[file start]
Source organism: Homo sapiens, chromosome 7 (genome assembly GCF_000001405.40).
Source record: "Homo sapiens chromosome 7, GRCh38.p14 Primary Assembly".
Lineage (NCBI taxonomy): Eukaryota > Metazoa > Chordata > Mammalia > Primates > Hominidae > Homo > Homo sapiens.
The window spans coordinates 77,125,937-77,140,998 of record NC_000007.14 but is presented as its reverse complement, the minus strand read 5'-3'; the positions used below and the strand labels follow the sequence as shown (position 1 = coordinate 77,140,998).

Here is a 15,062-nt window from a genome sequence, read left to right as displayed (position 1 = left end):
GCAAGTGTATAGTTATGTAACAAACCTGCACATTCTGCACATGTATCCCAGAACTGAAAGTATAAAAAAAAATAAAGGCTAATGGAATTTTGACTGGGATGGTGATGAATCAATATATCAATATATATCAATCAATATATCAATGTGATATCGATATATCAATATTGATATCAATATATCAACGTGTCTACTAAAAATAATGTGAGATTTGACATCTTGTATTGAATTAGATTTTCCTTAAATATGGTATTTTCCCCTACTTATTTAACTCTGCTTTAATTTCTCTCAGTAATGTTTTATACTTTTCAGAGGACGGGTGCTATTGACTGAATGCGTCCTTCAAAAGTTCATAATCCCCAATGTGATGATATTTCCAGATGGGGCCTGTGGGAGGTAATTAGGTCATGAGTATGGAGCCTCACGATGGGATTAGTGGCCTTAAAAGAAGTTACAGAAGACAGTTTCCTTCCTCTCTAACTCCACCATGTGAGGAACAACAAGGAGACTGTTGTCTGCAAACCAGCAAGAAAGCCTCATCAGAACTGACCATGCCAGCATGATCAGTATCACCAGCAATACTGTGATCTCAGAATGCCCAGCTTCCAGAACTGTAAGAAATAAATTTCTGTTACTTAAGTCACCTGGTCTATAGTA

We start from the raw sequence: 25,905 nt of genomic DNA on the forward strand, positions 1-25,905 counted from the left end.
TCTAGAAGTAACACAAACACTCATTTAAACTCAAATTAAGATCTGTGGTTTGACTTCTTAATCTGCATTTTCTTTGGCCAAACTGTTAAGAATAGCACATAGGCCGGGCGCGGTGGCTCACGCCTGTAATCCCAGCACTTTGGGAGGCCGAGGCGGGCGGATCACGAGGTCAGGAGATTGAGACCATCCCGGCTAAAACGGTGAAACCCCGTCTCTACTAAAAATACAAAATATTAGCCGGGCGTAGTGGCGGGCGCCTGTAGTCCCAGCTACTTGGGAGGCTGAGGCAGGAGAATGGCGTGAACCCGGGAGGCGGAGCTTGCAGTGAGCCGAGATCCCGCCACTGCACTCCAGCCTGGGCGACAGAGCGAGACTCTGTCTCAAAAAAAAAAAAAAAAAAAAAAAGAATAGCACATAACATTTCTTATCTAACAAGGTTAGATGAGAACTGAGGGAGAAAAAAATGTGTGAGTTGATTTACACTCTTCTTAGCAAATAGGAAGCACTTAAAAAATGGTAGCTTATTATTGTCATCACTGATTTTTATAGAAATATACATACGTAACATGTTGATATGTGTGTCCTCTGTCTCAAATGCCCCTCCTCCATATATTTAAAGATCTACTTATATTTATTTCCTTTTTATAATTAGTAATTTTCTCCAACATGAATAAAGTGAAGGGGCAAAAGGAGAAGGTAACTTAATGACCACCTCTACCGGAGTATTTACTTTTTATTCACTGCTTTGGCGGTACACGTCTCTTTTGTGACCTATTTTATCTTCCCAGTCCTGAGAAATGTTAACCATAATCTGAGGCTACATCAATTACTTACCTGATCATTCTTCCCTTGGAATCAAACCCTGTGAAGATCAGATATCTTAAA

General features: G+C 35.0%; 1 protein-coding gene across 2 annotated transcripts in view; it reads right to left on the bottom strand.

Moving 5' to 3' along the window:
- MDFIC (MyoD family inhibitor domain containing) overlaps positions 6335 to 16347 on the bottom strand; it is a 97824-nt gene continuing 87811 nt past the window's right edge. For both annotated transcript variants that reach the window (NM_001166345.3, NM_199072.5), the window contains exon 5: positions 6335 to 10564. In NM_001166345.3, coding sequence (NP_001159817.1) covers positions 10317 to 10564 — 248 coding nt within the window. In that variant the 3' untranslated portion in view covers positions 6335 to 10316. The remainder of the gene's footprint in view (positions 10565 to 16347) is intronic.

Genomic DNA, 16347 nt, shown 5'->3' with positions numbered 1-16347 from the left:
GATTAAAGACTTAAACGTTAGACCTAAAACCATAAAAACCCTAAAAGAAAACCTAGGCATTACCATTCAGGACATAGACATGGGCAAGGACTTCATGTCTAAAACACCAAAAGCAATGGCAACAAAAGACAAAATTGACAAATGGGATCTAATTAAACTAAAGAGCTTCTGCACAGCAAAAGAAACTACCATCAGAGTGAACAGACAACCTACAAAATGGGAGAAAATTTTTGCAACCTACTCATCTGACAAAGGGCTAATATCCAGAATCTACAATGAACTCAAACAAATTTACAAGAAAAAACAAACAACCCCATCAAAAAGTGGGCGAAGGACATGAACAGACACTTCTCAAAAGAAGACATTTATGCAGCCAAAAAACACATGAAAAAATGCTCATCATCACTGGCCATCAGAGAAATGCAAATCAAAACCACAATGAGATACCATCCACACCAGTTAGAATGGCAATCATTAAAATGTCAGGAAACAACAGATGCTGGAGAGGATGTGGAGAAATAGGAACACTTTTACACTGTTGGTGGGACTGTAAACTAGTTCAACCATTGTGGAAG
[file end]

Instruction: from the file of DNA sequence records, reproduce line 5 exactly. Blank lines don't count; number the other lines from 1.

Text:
Here is a 15,062-nt window from a genome sequence, read left to right as displayed (position 1 = left end):